Are you fed up with tense, explosive meetings? Are you or a colleague the target of a bully? Destructive conflict can ruin organizations. But if we believe that all conflict is destructive, and that we can somehow eliminate conflict, or that conflict is an enemy of productivity, then we're in conflict with Conflict itself. Read 101 Tips for Managing Conflict to learn how to make peace with conflict and make it an organizational asset. Order Now!
For more on trust, see "The High Cost of Low Trust: I," Point Lookout for April 19, 2006.
For more details of the role of social interactions at the Teheran Conference, see Why the Allies Won, by Richard Overy (New York: W.W. Norton and Company, 1995) Order from Amazon.com
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More articles on Workplace Politics:
- Devious Political Tactics: A Field Manual
- Some practitioners of workplace politics use an assortment of devious tactics to accomplish their ends.
Since most of us operate in a fairly straightforward manner, the devious among us gain unfair advantage.
Here are some of their techniques, and some suggestions for effective responses.
- On Noticing
- What we fail to notice about any situation — and what we do notice that isn't really there —
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our dreams. How can we improve our ability to notice?
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- Narcissistic Behavior at Work: III
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Forthcoming issues of Point Lookout
- Coming February 27: Brainstorming and Speedstorming: II
- Recent research into the effectiveness of brainstorming has raised some questions. Motivated to examine alternatives, I ran into speedstorming. Here's Part II of an exploration of the properties of speedstorming. Available here and by RSS on February 27.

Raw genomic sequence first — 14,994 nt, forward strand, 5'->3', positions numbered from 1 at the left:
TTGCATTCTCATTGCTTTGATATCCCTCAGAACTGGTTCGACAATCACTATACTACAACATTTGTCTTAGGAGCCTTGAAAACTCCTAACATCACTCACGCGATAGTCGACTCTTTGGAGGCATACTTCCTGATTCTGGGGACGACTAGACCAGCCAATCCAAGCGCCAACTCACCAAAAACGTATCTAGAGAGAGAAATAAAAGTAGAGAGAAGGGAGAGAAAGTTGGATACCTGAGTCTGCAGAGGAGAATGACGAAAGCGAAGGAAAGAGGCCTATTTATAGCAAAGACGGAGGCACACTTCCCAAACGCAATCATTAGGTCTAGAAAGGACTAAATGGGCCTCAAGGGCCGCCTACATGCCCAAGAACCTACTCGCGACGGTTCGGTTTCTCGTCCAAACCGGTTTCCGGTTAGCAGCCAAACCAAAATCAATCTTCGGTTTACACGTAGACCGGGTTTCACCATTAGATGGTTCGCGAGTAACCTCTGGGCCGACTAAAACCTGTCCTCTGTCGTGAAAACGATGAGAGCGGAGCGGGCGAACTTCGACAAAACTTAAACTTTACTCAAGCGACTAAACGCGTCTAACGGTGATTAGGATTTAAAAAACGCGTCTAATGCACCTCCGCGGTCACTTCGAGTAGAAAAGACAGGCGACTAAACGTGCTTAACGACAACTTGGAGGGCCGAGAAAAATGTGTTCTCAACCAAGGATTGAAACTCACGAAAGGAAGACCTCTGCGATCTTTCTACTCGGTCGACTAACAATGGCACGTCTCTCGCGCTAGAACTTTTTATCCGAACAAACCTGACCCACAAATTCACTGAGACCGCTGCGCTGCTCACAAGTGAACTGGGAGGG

- And on March 6: A Pain Scale for Meetings
- Most meetings could be shorter, less frequent, and more productive than they are. Part of the problem is that we don't realize how much we do to get in our own way. If we track the incidents of dysfunctional activity, we can use the data to spot trends and take corrective action. Available here and by RSS on March 6.
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- The Power Affect: How We Express Our Personal Power
- Many people who possess real organizational power have a characteristic demeanor. It's the way they project their presence. I call this the power affect. Some people — call them power pretenders — adopt the power affect well before they attain significant organizational power. Unfortunately for their colleagues, and for their organizations, power pretenders can attain organizational power out of proportion to their merit or abilities. Understanding the power affect is therefore important for anyone who aims to attain power, or anyone who works with power pretenders. Read more about this program.
Beware any resource that speaks of "winning" at workplace politics or "defeating" it. You can benefit or not, but there is no score-keeping, and it isn't a game.